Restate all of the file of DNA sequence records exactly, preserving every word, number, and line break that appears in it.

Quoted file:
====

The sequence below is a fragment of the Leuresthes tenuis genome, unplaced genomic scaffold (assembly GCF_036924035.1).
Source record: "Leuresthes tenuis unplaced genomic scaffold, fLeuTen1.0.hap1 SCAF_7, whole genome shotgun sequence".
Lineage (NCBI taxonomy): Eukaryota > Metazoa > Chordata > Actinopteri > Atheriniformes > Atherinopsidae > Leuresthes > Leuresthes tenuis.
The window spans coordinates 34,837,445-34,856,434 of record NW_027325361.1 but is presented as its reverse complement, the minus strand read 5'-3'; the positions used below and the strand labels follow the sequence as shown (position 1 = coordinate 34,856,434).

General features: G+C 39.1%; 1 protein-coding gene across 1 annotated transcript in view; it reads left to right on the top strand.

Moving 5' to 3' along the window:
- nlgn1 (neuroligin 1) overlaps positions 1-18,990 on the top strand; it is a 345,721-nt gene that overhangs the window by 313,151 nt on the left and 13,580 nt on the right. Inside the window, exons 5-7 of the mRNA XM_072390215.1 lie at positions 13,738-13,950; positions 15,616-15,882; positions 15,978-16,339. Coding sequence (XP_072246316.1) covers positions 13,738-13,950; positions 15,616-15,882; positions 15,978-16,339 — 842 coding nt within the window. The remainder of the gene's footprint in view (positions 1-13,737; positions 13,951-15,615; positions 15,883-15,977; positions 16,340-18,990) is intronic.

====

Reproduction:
The sequence below is a fragment of the Leuresthes tenuis genome, unplaced genomic scaffold (assembly GCF_036924035.1).
Source record: "Leuresthes tenuis unplaced genomic scaffold, fLeuTen1.0.hap1 SCAF_7, whole genome shotgun sequence".
Lineage (NCBI taxonomy): Eukaryota > Metazoa > Chordata > Actinopteri > Atheriniformes > Atherinopsidae > Leuresthes > Leuresthes tenuis.
The window spans coordinates 34,837,445-34,856,434 of record NW_027325361.1 but is presented as its reverse complement, the minus strand read 5'-3'; the positions used below and the strand labels follow the sequence as shown (position 1 = coordinate 34,856,434).

General features: G+C 39.1%; 1 protein-coding gene across 1 annotated transcript in view; it reads left to right on the top strand.

Moving 5' to 3' along the window:
- nlgn1 (neuroligin 1) overlaps positions 1-18,990 on the top strand; it is a 345,721-nt gene that overhangs the window by 313,151 nt on the left and 13,580 nt on the right. Inside the window, exons 5-7 of the mRNA XM_072390215.1 lie at positions 13,738-13,950; positions 15,616-15,882; positions 15,978-16,339. Coding sequence (XP_072246316.1) covers positions 13,738-13,950; positions 15,616-15,882; positions 15,978-16,339 — 842 coding nt within the window. The remainder of the gene's footprint in view (positions 1-13,737; positions 13,951-15,615; positions 15,883-15,977; positions 16,340-18,990) is intronic.